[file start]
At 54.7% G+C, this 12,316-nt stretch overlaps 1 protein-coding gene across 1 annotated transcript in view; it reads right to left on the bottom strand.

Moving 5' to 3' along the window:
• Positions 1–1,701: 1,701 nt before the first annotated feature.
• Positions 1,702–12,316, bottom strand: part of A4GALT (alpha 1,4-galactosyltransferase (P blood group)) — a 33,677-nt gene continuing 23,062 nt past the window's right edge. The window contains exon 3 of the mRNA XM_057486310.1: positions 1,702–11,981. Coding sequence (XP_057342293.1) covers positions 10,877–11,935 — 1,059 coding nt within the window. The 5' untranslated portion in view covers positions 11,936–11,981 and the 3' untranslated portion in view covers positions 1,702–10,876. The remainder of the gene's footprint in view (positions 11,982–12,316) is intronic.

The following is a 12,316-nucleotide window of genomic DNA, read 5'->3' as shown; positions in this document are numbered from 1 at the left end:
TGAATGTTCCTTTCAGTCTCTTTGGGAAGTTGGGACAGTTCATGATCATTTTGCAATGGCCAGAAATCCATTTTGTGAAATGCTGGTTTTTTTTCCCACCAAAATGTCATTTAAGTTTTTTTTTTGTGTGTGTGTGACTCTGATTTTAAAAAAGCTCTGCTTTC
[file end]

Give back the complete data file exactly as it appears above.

At 54.7% G+C, this 12,316-nt stretch overlaps 1 protein-coding gene across 1 annotated transcript in view; it reads right to left on the bottom strand.

Moving 5' to 3' along the window:
• Positions 1–1,701: 1,701 nt before the first annotated feature.
• Positions 1,702–12,316, bottom strand: part of A4GALT (alpha 1,4-galactosyltransferase (P blood group)) — a 33,677-nt gene continuing 23,062 nt past the window's right edge. The window contains exon 3 of the mRNA XM_057486310.1: positions 1,702–11,981. Coding sequence (XP_057342293.1) covers positions 10,877–11,935 — 1,059 coding nt within the window. The 5' untranslated portion in view covers positions 11,936–11,981 and the 3' untranslated portion in view covers positions 1,702–10,876. The remainder of the gene's footprint in view (positions 11,982–12,316) is intronic.

The following is a 12,316-nucleotide window of genomic DNA, read 5'->3' as shown; positions in this document are numbered from 1 at the left end:
TGAATGTTCCTTTCAGTCTCTTTGGGAAGTTGGGACAGTTCATGATCATTTTGCAATGGCCAGAAATCCATTTTGTGAAATGCTGGTTTTTTTTCCCACCAAAATGTCATTTAAGTTTTTTTTTTGTGTGTGTGTGACTCTGATTTTAAAAAAGCTCTGCTTTC